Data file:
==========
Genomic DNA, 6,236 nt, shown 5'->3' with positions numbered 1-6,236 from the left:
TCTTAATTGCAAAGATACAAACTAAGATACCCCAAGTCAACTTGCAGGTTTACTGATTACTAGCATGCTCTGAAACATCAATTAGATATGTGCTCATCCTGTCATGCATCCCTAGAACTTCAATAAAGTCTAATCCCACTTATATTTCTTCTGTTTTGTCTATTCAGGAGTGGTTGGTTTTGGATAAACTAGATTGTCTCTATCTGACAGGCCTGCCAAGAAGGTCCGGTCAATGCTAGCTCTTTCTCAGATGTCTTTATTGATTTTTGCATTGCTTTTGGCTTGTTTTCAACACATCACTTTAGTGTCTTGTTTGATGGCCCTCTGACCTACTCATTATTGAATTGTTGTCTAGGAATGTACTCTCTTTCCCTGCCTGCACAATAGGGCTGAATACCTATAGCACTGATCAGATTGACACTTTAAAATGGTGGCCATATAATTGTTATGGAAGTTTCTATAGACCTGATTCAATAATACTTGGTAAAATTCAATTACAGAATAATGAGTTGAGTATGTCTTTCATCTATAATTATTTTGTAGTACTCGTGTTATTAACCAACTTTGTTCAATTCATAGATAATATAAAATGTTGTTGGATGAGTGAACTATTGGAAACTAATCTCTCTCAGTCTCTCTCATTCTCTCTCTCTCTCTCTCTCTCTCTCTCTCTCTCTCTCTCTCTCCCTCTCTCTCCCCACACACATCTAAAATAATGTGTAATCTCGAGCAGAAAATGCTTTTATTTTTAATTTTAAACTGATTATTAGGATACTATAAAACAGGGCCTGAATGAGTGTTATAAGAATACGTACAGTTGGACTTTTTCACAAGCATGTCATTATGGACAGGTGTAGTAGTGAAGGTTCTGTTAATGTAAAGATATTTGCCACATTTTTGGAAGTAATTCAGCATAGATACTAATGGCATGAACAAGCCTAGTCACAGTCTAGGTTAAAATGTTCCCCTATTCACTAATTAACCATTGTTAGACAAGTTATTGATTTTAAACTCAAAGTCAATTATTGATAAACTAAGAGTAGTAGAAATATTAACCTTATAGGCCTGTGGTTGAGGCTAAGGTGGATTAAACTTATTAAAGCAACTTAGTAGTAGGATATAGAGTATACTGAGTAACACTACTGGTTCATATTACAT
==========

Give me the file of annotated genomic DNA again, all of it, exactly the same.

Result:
Genomic DNA, 6,236 nt, shown 5'->3' with positions numbered 1-6,236 from the left:
TCTTAATTGCAAAGATACAAACTAAGATACCCCAAGTCAACTTGCAGGTTTACTGATTACTAGCATGCTCTGAAACATCAATTAGATATGTGCTCATCCTGTCATGCATCCCTAGAACTTCAATAAAGTCTAATCCCACTTATATTTCTTCTGTTTTGTCTATTCAGGAGTGGTTGGTTTTGGATAAACTAGATTGTCTCTATCTGACAGGCCTGCCAAGAAGGTCCGGTCAATGCTAGCTCTTTCTCAGATGTCTTTATTGATTTTTGCATTGCTTTTGGCTTGTTTTCAACACATCACTTTAGTGTCTTGTTTGATGGCCCTCTGACCTACTCATTATTGAATTGTTGTCTAGGAATGTACTCTCTTTCCCTGCCTGCACAATAGGGCTGAATACCTATAGCACTGATCAGATTGACACTTTAAAATGGTGGCCATATAATTGTTATGGAAGTTTCTATAGACCTGATTCAATAATACTTGGTAAAATTCAATTACAGAATAATGAGTTGAGTATGTCTTTCATCTATAATTATTTTGTAGTACTCGTGTTATTAACCAACTTTGTTCAATTCATAGATAATATAAAATGTTGTTGGATGAGTGAACTATTGGAAACTAATCTCTCTCAGTCTCTCTCATTCTCTCTCTCTCTCTCTCTCTCTCTCTCTCTCTCTCTCTCTCTCCCTCTCTCTCCCCACACACATCTAAAATAATGTGTAATCTCGAGCAGAAAATGCTTTTATTTTTAATTTTAAACTGATTATTAGGATACTATAAAACAGGGCCTGAATGAGTGTTATAAGAATACGTACAGTTGGACTTTTTCACAAGCATGTCATTATGGACAGGTGTAGTAGTGAAGGTTCTGTTAATGTAAAGATATTTGCCACATTTTTGGAAGTAATTCAGCATAGATACTAATGGCATGAACAAGCCTAGTCACAGTCTAGGTTAAAATGTTCCCCTATTCACTAATTAACCATTGTTAGACAAGTTATTGATTTTAAACTCAAAGTCAATTATTGATAAACTAAGAGTAGTAGAAATATTAACCTTATAGGCCTGTGGTTGAGGCTAAGGTGGATTAAACTTATTAAAGCAACTTAGTAGTAGGATATAGAGTATACTGAGTAACACTACTGGTTCATATTACAT